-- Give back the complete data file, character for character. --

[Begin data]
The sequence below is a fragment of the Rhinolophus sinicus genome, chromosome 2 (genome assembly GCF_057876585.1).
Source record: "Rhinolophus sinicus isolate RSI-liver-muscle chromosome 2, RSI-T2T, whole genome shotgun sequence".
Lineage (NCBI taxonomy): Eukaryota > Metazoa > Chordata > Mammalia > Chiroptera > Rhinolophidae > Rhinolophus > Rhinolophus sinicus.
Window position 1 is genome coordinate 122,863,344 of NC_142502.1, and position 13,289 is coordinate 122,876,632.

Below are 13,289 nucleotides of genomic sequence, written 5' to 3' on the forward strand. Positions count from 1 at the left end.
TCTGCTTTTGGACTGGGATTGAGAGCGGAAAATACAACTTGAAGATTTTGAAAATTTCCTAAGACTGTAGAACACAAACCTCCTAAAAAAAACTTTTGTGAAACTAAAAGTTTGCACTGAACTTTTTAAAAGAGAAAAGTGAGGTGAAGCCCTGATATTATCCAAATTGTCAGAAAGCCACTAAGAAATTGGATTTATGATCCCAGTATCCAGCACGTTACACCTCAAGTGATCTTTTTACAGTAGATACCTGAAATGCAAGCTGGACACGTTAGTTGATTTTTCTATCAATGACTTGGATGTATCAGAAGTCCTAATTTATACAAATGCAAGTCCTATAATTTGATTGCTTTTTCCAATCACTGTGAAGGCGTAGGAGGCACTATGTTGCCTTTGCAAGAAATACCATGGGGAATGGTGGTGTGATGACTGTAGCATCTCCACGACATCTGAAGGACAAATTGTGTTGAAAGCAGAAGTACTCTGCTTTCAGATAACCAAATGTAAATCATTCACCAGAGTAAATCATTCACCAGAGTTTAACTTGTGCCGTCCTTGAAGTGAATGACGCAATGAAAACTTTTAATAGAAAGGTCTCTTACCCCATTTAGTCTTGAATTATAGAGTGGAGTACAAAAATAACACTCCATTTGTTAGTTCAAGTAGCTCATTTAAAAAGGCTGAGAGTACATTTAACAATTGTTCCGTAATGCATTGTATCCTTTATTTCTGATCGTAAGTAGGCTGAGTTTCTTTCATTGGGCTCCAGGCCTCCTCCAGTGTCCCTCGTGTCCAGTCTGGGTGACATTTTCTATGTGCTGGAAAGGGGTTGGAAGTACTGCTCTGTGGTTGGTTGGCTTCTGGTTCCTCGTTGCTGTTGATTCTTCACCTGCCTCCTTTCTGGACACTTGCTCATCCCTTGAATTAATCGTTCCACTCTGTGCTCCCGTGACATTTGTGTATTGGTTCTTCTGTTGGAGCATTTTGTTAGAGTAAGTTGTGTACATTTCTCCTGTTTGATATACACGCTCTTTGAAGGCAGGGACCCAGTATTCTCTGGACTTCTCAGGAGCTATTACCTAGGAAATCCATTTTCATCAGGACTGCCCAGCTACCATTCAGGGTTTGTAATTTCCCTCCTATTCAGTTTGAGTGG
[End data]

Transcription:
The sequence below is a fragment of the Rhinolophus sinicus genome, chromosome 2 (genome assembly GCF_057876585.1).
Source record: "Rhinolophus sinicus isolate RSI-liver-muscle chromosome 2, RSI-T2T, whole genome shotgun sequence".
Lineage (NCBI taxonomy): Eukaryota > Metazoa > Chordata > Mammalia > Chiroptera > Rhinolophidae > Rhinolophus > Rhinolophus sinicus.
Window position 1 is genome coordinate 122,863,344 of NC_142502.1, and position 13,289 is coordinate 122,876,632.

Below are 13,289 nucleotides of genomic sequence, written 5' to 3' on the forward strand. Positions count from 1 at the left end.
TCTGCTTTTGGACTGGGATTGAGAGCGGAAAATACAACTTGAAGATTTTGAAAATTTCCTAAGACTGTAGAACACAAACCTCCTAAAAAAAACTTTTGTGAAACTAAAAGTTTGCACTGAACTTTTTAAAAGAGAAAAGTGAGGTGAAGCCCTGATATTATCCAAATTGTCAGAAAGCCACTAAGAAATTGGATTTATGATCCCAGTATCCAGCACGTTACACCTCAAGTGATCTTTTTACAGTAGATACCTGAAATGCAAGCTGGACACGTTAGTTGATTTTTCTATCAATGACTTGGATGTATCAGAAGTCCTAATTTATACAAATGCAAGTCCTATAATTTGATTGCTTTTTCCAATCACTGTGAAGGCGTAGGAGGCACTATGTTGCCTTTGCAAGAAATACCATGGGGAATGGTGGTGTGATGACTGTAGCATCTCCACGACATCTGAAGGACAAATTGTGTTGAAAGCAGAAGTACTCTGCTTTCAGATAACCAAATGTAAATCATTCACCAGAGTAAATCATTCACCAGAGTTTAACTTGTGCCGTCCTTGAAGTGAATGACGCAATGAAAACTTTTAATAGAAAGGTCTCTTACCCCATTTAGTCTTGAATTATAGAGTGGAGTACAAAAATAACACTCCATTTGTTAGTTCAAGTAGCTCATTTAAAAAGGCTGAGAGTACATTTAACAATTGTTCCGTAATGCATTGTATCCTTTATTTCTGATCGTAAGTAGGCTGAGTTTCTTTCATTGGGCTCCAGGCCTCCTCCAGTGTCCCTCGTGTCCAGTCTGGGTGACATTTTCTATGTGCTGGAAAGGGGTTGGAAGTACTGCTCTGTGGTTGGTTGGCTTCTGGTTCCTCGTTGCTGTTGATTCTTCACCTGCCTCCTTTCTGGACACTTGCTCATCCCTTGAATTAATCGTTCCACTCTGTGCTCCCGTGACATTTGTGTATTGGTTCTTCTGTTGGAGCATTTTGTTAGAGTAAGTTGTGTACATTTCTCCTGTTTGATATACACGCTCTTTGAAGGCAGGGACCCAGTATTCTCTGGACTTCTCAGGAGCTATTACCTAGGAAATCCATTTTCATCAGGACTGCCCAGCTACCATTCAGGGTTTGTAATTTCCCTCCTATTCAGTTTGAGTGG